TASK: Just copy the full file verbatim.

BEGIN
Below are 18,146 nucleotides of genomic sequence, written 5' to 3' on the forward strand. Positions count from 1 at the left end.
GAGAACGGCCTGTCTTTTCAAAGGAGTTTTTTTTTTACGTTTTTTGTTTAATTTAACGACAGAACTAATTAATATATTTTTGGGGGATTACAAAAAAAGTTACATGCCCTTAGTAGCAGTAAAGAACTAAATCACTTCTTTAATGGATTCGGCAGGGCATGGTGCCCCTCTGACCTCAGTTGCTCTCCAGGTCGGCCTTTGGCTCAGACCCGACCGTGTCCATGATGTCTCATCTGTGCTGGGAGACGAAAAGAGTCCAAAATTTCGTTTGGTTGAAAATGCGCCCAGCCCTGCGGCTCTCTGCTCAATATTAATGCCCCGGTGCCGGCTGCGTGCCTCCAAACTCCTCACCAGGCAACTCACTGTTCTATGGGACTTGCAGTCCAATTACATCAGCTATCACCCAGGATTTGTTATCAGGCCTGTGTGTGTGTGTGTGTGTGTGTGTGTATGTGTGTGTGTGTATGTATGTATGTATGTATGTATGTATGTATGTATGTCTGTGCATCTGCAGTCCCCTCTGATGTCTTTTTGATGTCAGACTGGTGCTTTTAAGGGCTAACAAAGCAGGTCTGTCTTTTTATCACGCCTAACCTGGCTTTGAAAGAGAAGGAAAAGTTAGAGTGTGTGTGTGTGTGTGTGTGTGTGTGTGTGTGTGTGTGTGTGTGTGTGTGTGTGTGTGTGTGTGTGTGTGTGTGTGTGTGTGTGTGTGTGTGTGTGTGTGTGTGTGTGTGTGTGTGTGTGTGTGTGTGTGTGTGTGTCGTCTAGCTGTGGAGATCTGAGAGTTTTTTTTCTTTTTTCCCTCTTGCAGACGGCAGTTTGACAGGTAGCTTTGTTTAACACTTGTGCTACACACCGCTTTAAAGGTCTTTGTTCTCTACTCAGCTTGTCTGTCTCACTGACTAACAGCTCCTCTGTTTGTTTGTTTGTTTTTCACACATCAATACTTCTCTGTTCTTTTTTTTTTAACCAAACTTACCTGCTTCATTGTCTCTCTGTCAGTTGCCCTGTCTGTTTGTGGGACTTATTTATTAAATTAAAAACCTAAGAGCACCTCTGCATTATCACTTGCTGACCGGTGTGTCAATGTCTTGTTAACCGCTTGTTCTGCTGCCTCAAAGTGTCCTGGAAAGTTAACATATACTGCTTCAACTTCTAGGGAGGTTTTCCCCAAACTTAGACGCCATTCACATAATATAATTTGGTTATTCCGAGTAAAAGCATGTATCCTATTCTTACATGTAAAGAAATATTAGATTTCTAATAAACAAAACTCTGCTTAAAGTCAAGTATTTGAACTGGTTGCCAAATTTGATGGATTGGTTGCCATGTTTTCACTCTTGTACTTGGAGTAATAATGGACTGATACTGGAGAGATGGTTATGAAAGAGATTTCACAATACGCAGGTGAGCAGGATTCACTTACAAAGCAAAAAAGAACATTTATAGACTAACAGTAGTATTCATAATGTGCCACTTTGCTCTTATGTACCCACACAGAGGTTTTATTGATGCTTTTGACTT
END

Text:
Below are 18,146 nucleotides of genomic sequence, written 5' to 3' on the forward strand. Positions count from 1 at the left end.
GAGAACGGCCTGTCTTTTCAAAGGAGTTTTTTTTTTACGTTTTTTGTTTAATTTAACGACAGAACTAATTAATATATTTTTGGGGGATTACAAAAAAAGTTACATGCCCTTAGTAGCAGTAAAGAACTAAATCACTTCTTTAATGGATTCGGCAGGGCATGGTGCCCCTCTGACCTCAGTTGCTCTCCAGGTCGGCCTTTGGCTCAGACCCGACCGTGTCCATGATGTCTCATCTGTGCTGGGAGACGAAAAGAGTCCAAAATTTCGTTTGGTTGAAAATGCGCCCAGCCCTGCGGCTCTCTGCTCAATATTAATGCCCCGGTGCCGGCTGCGTGCCTCCAAACTCCTCACCAGGCAACTCACTGTTCTATGGGACTTGCAGTCCAATTACATCAGCTATCACCCAGGATTTGTTATCAGGCCTGTGTGTGTGTGTGTGTGTGTGTGTGTATGTGTGTGTGTGTATGTATGTATGTATGTATGTATGTATGTATGTATGTCTGTGCATCTGCAGTCCCCTCTGATGTCTTTTTGATGTCAGACTGGTGCTTTTAAGGGCTAACAAAGCAGGTCTGTCTTTTTATCACGCCTAACCTGGCTTTGAAAGAGAAGGAAAAGTTAGAGTGTGTGTGTGTGTGTGTGTGTGTGTGTGTGTGTGTGTGTGTGTGTGTGTGTGTGTGTGTGTGTGTGTGTGTGTGTGTGTGTGTGTGTGTGTGTGTGTGTGTGTGTGTGTGTGTGTGTGTGTGTGTGTGTGTGTGTGTCGTCTAGCTGTGGAGATCTGAGAGTTTTTTTTCTTTTTTCCCTCTTGCAGACGGCAGTTTGACAGGTAGCTTTGTTTAACACTTGTGCTACACACCGCTTTAAAGGTCTTTGTTCTCTACTCAGCTTGTCTGTCTCACTGACTAACAGCTCCTCTGTTTGTTTGTTTGTTTTTCACACATCAATACTTCTCTGTTCTTTTTTTTTTAACCAAACTTACCTGCTTCATTGTCTCTCTGTCAGTTGCCCTGTCTGTTTGTGGGACTTATTTATTAAATTAAAAACCTAAGAGCACCTCTGCATTATCACTTGCTGACCGGTGTGTCAATGTCTTGTTAACCGCTTGTTCTGCTGCCTCAAAGTGTCCTGGAAAGTTAACATATACTGCTTCAACTTCTAGGGAGGTTTTCCCCAAACTTAGACGCCATTCACATAATATAATTTGGTTATTCCGAGTAAAAGCATGTATCCTATTCTTACATGTAAAGAAATATTAGATTTCTAATAAACAAAACTCTGCTTAAAGTCAAGTATTTGAACTGGTTGCCAAATTTGATGGATTGGTTGCCATGTTTTCACTCTTGTACTTGGAGTAATAATGGACTGATACTGGAGAGATGGTTATGAAAGAGATTTCACAATACGCAGGTGAGCAGGATTCACTTACAAAGCAAAAAAGAACATTTATAGACTAACAGTAGTATTCATAATGTGCCACTTTGCTCTTATGTACCCACACAGAGGTTTTATTGATGCTTTTGACTT